The callout came on the eve of Baltimore RNLI’s centenary celebration yesterday (Sunday 8 September), at which it named its new Atlantic 85 inshore vessel 100 years to the date since the arrival of its first ever lifeboat.
Elsewhere, Skerries RNLI launched on Thursday night (5 September) to tow a razor fishing boat with two on board that struck rocks off Red Island and damaged its steering.
As part of the station’s centenary celebrations, the lifeboat, which was placed on service earlier this year, will be officially named exactly 100 years on from the day the first lifeboat, The Shamrock, arrived in the West Cork coastal village.
The RNLI says the new lifeboat has been funded by a generous legacy from the late Rita Daphne Smyth and replaces the station’s Atlantic 75 class lifeboat Alice and Charles.
The Atlantic 85 is the latest version of the B class, introduced into the fleet in 2005 — powered by two 115HP engines and with a stronger hull and greater top speed.
The self-righting vessel comes with radar and a full suite of communication and and navigation aids, as well as a searchlight, night-vision equipment and flares for night-time operations.
Tom Bushe, Baltimore’s lifeboat operations manager said that to receive and name a new lifeboat during the station’s centenary celebrations was something special.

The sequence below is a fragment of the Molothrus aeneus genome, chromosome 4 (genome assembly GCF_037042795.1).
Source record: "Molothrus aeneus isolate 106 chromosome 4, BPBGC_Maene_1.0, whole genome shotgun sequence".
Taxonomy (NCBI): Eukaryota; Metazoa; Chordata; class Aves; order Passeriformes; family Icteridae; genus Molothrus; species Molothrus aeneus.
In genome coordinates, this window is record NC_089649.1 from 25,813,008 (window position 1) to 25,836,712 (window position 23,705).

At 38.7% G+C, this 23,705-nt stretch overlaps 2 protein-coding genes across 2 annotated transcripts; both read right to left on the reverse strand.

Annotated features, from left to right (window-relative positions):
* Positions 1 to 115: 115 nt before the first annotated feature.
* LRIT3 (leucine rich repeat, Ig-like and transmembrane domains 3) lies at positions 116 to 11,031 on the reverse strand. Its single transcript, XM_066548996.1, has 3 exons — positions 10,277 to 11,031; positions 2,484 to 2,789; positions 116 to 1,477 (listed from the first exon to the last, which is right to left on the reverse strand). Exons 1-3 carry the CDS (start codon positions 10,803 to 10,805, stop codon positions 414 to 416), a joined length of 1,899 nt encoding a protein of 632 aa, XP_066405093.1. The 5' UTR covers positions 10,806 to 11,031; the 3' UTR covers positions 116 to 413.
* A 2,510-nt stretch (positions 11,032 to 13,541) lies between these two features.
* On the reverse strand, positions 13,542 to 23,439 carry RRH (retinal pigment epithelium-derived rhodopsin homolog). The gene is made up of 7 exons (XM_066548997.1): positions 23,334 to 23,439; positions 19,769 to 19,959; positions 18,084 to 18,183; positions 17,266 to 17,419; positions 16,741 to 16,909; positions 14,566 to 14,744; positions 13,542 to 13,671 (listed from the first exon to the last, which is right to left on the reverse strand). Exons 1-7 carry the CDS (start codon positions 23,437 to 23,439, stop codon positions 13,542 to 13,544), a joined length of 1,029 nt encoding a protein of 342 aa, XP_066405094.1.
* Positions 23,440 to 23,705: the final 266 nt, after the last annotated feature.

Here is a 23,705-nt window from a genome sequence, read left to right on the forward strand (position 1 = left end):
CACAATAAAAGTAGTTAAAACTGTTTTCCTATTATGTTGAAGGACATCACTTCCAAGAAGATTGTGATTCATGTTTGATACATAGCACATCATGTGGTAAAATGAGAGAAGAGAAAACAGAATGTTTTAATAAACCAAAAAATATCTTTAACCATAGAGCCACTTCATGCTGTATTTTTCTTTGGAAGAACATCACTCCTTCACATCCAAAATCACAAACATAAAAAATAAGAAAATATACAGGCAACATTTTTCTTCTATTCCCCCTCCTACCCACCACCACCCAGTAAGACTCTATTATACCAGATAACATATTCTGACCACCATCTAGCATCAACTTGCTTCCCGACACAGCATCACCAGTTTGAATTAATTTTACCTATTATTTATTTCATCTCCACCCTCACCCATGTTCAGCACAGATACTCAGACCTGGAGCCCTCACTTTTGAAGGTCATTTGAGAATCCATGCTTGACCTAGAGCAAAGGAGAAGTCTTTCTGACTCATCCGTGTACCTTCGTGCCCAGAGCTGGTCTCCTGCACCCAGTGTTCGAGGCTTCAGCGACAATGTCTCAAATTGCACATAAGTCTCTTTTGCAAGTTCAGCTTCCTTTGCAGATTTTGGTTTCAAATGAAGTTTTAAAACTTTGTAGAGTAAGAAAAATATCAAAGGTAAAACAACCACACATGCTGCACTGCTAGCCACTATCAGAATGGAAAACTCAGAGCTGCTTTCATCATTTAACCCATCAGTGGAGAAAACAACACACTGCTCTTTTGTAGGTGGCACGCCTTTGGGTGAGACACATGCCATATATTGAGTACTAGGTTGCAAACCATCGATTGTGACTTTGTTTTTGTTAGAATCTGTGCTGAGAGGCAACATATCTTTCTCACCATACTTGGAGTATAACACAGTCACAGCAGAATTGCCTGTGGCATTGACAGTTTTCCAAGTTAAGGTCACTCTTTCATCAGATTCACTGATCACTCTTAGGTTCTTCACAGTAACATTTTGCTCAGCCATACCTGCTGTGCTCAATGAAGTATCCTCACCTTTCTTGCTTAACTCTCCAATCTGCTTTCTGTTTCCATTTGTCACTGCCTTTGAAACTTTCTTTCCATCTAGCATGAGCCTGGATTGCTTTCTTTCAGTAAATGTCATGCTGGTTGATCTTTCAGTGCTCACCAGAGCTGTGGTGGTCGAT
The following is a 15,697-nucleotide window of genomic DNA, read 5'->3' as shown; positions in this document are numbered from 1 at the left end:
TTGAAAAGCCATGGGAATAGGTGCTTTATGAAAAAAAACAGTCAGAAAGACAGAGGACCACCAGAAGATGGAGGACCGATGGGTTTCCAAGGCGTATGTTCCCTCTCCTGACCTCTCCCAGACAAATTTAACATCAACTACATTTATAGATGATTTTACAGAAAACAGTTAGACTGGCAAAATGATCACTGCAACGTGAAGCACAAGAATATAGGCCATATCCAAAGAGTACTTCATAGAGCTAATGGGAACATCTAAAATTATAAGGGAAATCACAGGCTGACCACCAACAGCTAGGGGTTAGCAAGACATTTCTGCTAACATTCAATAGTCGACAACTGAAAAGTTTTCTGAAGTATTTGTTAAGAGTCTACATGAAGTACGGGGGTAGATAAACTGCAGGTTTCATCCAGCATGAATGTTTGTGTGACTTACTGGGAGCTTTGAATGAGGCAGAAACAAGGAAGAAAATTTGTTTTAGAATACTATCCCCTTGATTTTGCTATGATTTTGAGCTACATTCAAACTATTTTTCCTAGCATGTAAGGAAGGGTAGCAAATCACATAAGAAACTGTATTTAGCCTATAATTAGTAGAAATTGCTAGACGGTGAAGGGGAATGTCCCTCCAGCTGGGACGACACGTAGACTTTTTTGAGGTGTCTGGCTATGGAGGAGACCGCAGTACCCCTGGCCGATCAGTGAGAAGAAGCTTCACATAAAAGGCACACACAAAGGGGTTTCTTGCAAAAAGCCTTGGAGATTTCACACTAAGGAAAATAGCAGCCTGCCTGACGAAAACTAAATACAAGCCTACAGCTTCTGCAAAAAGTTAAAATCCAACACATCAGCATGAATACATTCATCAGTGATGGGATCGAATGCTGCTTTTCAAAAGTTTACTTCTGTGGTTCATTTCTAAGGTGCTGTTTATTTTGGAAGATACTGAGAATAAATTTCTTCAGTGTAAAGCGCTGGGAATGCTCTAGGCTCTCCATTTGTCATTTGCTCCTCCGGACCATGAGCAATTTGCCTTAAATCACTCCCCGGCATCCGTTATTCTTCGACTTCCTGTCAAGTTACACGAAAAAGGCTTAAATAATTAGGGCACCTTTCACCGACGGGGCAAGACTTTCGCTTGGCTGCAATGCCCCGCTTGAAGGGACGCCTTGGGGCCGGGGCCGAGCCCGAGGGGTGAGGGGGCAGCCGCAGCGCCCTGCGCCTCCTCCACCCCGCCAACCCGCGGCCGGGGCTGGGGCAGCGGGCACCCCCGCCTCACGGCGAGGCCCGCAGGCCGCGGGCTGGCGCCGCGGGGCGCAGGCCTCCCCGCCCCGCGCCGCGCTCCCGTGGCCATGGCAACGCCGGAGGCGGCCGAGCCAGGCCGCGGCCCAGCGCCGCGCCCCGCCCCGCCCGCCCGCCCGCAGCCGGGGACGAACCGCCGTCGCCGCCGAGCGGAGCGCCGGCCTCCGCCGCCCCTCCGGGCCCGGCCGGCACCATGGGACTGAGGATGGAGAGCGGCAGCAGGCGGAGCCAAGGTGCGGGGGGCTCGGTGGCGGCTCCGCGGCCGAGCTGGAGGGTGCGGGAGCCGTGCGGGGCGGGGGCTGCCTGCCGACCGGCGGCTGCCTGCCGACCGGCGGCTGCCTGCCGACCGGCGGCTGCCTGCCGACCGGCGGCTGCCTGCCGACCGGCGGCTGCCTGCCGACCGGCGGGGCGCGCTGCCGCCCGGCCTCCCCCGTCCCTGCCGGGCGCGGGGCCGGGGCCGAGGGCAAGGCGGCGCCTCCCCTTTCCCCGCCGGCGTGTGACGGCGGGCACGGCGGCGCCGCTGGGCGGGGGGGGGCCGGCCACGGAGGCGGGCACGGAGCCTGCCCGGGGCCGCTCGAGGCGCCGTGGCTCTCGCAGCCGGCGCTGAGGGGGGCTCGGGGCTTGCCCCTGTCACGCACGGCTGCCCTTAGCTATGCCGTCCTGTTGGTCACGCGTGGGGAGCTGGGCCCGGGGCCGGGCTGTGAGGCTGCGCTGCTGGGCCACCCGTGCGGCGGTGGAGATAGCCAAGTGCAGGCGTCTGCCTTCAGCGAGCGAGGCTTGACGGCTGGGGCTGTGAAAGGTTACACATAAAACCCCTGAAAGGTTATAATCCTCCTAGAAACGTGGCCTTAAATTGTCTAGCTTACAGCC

“Our volunteers and the Baltimore community are delighted and excited to name our new inshore lifeboat exactly 100 years on from the day the very first lifeboat arrived at our station. We are most grateful to the late Rita Daphne Smyth for her generous legacy which has funded our lifeboat.
“Volunteers from the local community have been crewing a lifesaving service here for 100 years and we will be proud custodians of this new lifeboat, which will go on to rescue and save many more lives in the years ahead.”
When Baltimore saw The Shamrock begin service in 1919, it was the fourth lifeboat station in Co Cork. Since then, Baltimore RNLI’s lifeboats have launched more that 940 times and their crews have rescued 867 people including 280 lives saved.
The Shamrock remained in service until 1950 when a new Watson class lifeboat, Sarah Tilson, was placed on service. In 1978, the Sarah Tilson was replaced by another Watson class lifeboat called The Robert, which was replaced six years later was replaced by an Oakley class lifeboat called Charles Henry. In February 1988, a new Tyne class lifeboat, Hilda Jarett, was placed on service.